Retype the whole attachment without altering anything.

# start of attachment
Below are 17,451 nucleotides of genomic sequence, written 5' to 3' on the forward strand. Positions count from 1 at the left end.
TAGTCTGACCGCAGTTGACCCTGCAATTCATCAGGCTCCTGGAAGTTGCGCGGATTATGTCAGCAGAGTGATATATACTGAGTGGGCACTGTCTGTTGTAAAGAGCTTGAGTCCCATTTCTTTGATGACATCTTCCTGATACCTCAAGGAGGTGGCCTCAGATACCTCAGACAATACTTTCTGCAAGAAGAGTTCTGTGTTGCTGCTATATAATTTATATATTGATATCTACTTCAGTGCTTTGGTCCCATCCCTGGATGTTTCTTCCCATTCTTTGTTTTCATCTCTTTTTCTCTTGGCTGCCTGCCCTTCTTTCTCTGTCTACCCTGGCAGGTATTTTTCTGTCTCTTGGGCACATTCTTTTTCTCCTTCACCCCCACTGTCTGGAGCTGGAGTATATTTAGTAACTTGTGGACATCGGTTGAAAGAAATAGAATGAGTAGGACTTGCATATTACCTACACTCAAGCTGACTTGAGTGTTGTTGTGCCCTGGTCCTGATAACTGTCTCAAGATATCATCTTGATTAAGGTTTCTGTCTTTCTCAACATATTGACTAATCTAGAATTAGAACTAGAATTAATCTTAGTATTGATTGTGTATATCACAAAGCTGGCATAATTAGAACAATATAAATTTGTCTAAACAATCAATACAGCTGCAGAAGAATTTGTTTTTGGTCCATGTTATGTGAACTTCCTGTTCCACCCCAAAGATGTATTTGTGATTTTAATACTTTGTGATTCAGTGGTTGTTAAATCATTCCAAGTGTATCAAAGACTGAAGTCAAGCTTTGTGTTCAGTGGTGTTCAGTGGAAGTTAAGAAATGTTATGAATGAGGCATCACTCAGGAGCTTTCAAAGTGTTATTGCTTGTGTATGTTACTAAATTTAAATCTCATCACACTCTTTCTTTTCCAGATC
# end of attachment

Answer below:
Below are 17,451 nucleotides of genomic sequence, written 5' to 3' on the forward strand. Positions count from 1 at the left end.
TAGTCTGACCGCAGTTGACCCTGCAATTCATCAGGCTCCTGGAAGTTGCGCGGATTATGTCAGCAGAGTGATATATACTGAGTGGGCACTGTCTGTTGTAAAGAGCTTGAGTCCCATTTCTTTGATGACATCTTCCTGATACCTCAAGGAGGTGGCCTCAGATACCTCAGACAATACTTTCTGCAAGAAGAGTTCTGTGTTGCTGCTATATAATTTATATATTGATATCTACTTCAGTGCTTTGGTCCCATCCCTGGATGTTTCTTCCCATTCTTTGTTTTCATCTCTTTTTCTCTTGGCTGCCTGCCCTTCTTTCTCTGTCTACCCTGGCAGGTATTTTTCTGTCTCTTGGGCACATTCTTTTTCTCCTTCACCCCCACTGTCTGGAGCTGGAGTATATTTAGTAACTTGTGGACATCGGTTGAAAGAAATAGAATGAGTAGGACTTGCATATTACCTACACTCAAGCTGACTTGAGTGTTGTTGTGCCCTGGTCCTGATAACTGTCTCAAGATATCATCTTGATTAAGGTTTCTGTCTTTCTCAACATATTGACTAATCTAGAATTAGAACTAGAATTAATCTTAGTATTGATTGTGTATATCACAAAGCTGGCATAATTAGAACAATATAAATTTGTCTAAACAATCAATACAGCTGCAGAAGAATTTGTTTTTGGTCCATGTTATGTGAACTTCCTGTTCCACCCCAAAGATGTATTTGTGATTTTAATACTTTGTGATTCAGTGGTTGTTAAATCATTCCAAGTGTATCAAAGACTGAAGTCAAGCTTTGTGTTCAGTGGTGTTCAGTGGAAGTTAAGAAATGTTATGAATGAGGCATCACTCAGGAGCTTTCAAAGTGTTATTGCTTGTGTATGTTACTAAATTTAAATCTCATCACACTCTTTCTTTTCCAGATC